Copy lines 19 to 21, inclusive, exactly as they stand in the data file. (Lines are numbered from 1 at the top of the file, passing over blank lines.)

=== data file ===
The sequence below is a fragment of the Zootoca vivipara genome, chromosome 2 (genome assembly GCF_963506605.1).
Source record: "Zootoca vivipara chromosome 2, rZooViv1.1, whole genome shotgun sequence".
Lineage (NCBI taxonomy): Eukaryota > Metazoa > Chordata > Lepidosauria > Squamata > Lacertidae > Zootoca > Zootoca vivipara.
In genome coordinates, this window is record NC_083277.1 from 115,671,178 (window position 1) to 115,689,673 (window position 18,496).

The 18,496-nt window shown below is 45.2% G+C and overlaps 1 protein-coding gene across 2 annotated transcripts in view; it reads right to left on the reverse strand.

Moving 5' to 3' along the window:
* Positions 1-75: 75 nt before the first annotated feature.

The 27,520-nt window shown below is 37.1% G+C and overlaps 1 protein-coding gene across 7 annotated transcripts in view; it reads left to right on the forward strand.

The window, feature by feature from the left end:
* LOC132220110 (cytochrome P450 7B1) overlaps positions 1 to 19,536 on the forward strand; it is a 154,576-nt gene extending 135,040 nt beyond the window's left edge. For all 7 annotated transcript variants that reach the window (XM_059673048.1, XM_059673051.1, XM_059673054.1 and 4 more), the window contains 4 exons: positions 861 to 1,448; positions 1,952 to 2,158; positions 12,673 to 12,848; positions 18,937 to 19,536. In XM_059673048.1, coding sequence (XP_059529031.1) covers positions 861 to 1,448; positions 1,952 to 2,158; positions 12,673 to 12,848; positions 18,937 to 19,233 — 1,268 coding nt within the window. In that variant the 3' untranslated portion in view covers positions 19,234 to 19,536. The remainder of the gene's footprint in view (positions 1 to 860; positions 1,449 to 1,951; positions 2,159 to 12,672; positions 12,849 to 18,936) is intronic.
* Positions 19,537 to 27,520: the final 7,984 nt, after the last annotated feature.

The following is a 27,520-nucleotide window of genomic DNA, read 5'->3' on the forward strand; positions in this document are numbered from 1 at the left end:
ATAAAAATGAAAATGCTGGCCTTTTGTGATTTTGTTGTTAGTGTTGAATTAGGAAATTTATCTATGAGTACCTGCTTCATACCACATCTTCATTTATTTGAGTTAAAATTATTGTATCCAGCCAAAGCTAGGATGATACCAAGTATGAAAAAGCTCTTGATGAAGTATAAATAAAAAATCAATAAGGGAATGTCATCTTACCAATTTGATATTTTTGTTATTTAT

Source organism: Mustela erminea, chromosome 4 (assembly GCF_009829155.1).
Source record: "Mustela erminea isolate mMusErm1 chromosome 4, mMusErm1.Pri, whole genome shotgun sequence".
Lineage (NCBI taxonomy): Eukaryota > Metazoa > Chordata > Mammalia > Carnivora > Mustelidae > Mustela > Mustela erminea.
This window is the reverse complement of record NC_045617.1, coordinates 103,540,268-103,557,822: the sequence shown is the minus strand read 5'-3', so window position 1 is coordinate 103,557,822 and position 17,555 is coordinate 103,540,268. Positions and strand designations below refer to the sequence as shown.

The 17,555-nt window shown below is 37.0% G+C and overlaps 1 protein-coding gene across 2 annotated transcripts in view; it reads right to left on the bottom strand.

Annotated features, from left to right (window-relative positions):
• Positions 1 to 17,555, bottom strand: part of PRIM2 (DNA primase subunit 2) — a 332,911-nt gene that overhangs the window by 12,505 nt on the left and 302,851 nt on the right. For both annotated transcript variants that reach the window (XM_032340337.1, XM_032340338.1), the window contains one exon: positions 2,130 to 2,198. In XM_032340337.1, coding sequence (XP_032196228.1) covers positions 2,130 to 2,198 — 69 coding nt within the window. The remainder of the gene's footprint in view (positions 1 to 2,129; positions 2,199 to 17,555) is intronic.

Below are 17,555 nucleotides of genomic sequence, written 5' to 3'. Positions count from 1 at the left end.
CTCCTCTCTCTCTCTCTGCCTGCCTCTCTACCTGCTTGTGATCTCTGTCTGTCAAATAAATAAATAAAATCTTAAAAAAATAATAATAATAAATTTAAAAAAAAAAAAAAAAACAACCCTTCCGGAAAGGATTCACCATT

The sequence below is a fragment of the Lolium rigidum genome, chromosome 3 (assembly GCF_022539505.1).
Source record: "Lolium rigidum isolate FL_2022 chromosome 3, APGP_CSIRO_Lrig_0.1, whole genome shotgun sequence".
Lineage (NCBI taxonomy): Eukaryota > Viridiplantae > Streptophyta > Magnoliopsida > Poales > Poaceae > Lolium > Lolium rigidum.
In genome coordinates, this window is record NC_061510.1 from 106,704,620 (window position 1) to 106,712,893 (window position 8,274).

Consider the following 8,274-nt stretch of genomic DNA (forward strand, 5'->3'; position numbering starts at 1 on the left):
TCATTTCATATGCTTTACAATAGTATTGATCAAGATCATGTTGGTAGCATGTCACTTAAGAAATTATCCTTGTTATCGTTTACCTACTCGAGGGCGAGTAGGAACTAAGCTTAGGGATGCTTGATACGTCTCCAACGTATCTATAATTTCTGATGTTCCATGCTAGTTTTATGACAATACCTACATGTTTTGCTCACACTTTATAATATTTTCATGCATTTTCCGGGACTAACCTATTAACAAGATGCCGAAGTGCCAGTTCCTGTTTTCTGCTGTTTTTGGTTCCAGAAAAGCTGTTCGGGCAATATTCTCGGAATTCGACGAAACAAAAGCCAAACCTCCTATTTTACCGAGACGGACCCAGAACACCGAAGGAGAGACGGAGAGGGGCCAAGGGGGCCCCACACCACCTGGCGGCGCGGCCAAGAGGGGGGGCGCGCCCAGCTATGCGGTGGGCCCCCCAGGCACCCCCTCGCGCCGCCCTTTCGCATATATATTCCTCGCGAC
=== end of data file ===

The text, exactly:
Annotated features, from left to right (window-relative positions):
• Positions 1 to 17,555, bottom strand: part of PRIM2 (DNA primase subunit 2) — a 332,911-nt gene that overhangs the window by 12,505 nt on the left and 302,851 nt on the right. For both annotated transcript variants that reach the window (XM_032340337.1, XM_032340338.1), the window contains one exon: positions 2,130 to 2,198. In XM_032340337.1, coding sequence (XP_032196228.1) covers positions 2,130 to 2,198 — 69 coding nt within the window. The remainder of the gene's footprint in view (positions 1 to 2,129; positions 2,199 to 17,555) is intronic.

Below are 17,555 nucleotides of genomic sequence, written 5' to 3'. Positions count from 1 at the left end.